Study Shows Women Are Creating More TV Shows, But There Are Still Too Few Female Writers

It has been a strong year for women in television, but only in some aspects. According to the Center for Study of Women in Television and Film the annual study, women make up 26% of all creators, directors, writers, producers, executive producers, editors, and directors of photography, which is up one point from the previous year and five points from the 1997-98 season. But 68% of all shows don’t even have a female writer on staff.

The study, written by the center’s head Dr. Martha Lauzen, looks at individuals working on prime-time dramas, sitcoms and reality shows on ABC, CBS, CW, Fox and NBC. It compares those employment figures with figures from the 1997-98 season. In the last year we have seen a major shift in television to more female-driven shows, especially comedic ones. Comedies that have debuted in the last year include New Girl, Girls, Suburgatory. All of these shows were created by and focus on women. Plus, we are looking forward to new shows such as The Mindy Project, co-created by Mindy Kaling as well as Emily Owens MD and Nashville premiering in the next few weeks. Shonda Rhimes also added to her television empire with Scandal (which is the first major network show to have an African American woman in 38 years.) But clearly we are still behind with getting women in the writing rooms. For every Lena Dunham and Tina Fey, there are…I can’t do fancy math…but there are just a lot more male writers.

Last year  Jezebel wrote an article that addressed the issue of the lack of female writers in the world of late-night comedy shows. Chelsea Handler had the most with five female writers (and five male writers) followed by Saturday Night Live with four female writers out of a staff of 16. Then the numbers get really sad: Jon Stewart has two out of 13, Jimmy Fallon has two out of 15, Jimmy Kimmel has one out of  10 (and she is also his girlfriend),  Craig Feguson has one out of 10 (and she is his sister), Conan O’Brien has one out of 15, Stephen Colbert has one out of 16, Jay Leno has one out of 20 and Bill Maher has no women on his staff of nine writers. The Late Show With David Letterman made history in July 2011 when it hired Jena Friedman as its second female writer. It was the first time in the history of the show that two female writers were ever on the payroll.

“It’s harder; there are less women looking for work. It’s easier to have an all-white male writing staff,” said Dan Harmon, the creator and former showrunner of the NBC sitcom Community. He was challenged to hire women for half of the writing staff of the show when it started in 2009 by then-NBC Entertainment president Angela Bromstad and he succeeded.

AOLTV writer Maureen Ryan takes spoke with a wide variety of writers and creators, both male and female on this topic. Everyone seems to agree that gender diversity leads to better television. As one female writer told Ryan, “A balanced writers’ room is like a balanced world. Everyone thrives, good work gets done, people like each other and the show is better for it. Women keep the room moving. They’re great at multitasking and getting along with others. They don’t procrastinate and they open up with lots of personal anecdotes that make for great stories on the show and great character beats. They tend to smell good.”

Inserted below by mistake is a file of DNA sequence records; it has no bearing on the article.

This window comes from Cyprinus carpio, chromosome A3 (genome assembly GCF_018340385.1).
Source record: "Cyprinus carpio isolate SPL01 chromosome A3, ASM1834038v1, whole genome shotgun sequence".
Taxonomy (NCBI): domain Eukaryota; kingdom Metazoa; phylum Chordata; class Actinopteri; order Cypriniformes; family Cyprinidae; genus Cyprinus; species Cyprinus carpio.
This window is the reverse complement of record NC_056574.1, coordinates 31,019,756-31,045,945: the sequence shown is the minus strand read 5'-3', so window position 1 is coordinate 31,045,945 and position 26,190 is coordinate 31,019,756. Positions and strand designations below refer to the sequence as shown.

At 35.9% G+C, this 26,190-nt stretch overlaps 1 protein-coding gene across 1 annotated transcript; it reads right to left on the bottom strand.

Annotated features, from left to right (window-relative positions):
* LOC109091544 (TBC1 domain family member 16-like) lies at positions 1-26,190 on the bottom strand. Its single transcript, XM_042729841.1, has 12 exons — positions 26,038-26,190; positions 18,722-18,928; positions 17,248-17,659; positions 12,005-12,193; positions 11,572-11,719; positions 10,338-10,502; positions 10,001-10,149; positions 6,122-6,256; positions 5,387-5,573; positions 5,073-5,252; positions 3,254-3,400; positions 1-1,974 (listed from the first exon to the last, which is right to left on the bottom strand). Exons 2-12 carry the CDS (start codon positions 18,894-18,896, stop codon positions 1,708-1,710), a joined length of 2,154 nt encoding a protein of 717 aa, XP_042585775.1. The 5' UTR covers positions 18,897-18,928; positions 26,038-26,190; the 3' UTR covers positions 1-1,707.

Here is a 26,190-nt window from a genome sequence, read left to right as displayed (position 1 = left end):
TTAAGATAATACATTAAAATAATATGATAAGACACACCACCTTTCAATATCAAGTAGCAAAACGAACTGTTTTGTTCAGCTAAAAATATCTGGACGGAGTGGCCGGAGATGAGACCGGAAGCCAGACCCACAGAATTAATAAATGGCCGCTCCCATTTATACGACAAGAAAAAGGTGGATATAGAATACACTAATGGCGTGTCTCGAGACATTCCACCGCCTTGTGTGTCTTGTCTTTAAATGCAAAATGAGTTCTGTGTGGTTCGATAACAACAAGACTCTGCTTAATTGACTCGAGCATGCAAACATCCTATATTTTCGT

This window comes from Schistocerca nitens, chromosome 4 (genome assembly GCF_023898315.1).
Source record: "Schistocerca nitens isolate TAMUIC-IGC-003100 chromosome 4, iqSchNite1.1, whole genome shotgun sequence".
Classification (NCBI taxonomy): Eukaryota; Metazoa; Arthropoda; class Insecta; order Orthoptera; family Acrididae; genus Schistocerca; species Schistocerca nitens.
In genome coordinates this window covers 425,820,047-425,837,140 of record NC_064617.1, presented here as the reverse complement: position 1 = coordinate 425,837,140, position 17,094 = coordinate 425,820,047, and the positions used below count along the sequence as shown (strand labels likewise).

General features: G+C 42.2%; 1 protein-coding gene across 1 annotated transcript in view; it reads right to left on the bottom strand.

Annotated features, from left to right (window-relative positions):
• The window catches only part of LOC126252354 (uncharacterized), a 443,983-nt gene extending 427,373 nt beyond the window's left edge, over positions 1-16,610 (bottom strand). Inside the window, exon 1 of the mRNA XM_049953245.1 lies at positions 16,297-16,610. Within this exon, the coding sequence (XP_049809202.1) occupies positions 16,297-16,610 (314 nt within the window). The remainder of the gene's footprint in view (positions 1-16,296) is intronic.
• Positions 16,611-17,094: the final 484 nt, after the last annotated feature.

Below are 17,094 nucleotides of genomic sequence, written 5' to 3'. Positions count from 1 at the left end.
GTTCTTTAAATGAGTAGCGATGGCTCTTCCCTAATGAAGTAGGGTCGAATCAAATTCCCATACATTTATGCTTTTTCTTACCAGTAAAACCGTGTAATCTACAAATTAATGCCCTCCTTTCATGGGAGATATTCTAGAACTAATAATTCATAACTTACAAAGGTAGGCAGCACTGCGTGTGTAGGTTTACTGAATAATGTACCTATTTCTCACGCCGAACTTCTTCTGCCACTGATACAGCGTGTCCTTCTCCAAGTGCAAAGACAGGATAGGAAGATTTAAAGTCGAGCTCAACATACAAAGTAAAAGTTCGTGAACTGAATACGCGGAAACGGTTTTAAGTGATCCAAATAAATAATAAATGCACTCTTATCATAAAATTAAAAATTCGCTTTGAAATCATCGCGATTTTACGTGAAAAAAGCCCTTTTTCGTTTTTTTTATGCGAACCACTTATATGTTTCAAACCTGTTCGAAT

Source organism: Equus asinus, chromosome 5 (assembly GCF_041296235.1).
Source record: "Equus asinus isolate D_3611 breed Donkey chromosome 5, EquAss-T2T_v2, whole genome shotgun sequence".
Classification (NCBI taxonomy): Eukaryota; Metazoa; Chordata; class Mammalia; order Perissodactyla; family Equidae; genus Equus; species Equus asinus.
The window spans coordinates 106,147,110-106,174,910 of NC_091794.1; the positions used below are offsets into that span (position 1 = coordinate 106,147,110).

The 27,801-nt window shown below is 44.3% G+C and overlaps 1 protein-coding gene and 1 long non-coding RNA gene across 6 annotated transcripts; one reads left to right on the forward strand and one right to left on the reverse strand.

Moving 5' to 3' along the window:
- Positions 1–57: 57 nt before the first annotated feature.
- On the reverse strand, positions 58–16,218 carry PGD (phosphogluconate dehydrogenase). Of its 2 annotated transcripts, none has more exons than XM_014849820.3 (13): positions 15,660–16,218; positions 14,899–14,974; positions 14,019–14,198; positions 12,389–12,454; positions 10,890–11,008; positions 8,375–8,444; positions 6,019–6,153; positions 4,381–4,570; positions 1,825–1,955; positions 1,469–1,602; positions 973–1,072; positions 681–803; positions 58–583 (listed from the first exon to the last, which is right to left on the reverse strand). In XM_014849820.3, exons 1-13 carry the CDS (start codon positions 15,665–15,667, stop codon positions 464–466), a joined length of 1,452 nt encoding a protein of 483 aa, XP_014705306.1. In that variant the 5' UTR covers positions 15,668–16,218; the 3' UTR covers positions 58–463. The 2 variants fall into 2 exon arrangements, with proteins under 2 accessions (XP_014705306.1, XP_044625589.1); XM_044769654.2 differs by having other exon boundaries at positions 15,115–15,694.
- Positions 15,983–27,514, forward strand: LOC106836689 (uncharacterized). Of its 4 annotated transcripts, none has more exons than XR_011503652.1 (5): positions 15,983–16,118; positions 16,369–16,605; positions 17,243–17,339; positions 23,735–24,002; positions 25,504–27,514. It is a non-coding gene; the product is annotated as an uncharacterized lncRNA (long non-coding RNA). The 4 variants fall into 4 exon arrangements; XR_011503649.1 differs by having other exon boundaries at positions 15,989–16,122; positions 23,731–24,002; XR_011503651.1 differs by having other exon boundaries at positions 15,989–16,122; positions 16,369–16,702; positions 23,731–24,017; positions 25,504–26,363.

Ryan’s piece offers several explanations for the recent changes. Writing opportunities have decreased since the writers’ strike in 2007 and 2008, and minorities are often impacted most severely when jobs become scarce. Old-fashioned sexism probably plays a role; plenty of men still think that women just aren’t funny. And in uncertain times, networks shy away from risks — including producing shows created by and staffed by newcomers.

Ryan also finds that some producers think that as long as they have one woman on staff, they’re good to go. But those women are often low on the totem pole. They’re often under enormous pressure as the “token female” in a very male culture, and they have a hard time advancing. As one writer puts it, “If women aren’t hired to write on staff they can’t be mentored. They can’t gain experience and they can’t move up and then ultimately create their own show. They can’t have overall deals. They are essentially shut out of the process. We are seeing the effects now of women being shut out of the process.”

Here are some more  highlights of the study:
  • Reality shows employed 21% women, while sitcoms and dramas employed 28% women.
  • Women achieved historical highs as creators of shows (26%) and executive producers (25%). These numbers mark an 8% and 3% increase from the previous year, respectively.
  • The number of female producers jumped one percentage point to 38%
  • The number of female writers rose 15 percentage points to 30%.
  • The number of women working as directors in prime time stayed flat over the last year at 11%
  • The number of female editors dropped seven percentage points to 13% over the last year.
  • 90% of primetime programs employed no female directors

 

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    • Alex Yamach

      “women make up 26% of all creators, directors, writers, producers, executive producers, editors, and directors of photography, which is up one point from the previous year and five points from the 1997-98 season”
      And have have you noticed that as the numbers have increased how the qualily and subject matter of TV programming has gone in the toilet! Now wonder TV viewership is way down and more people turning to the internet for entertaiment and information.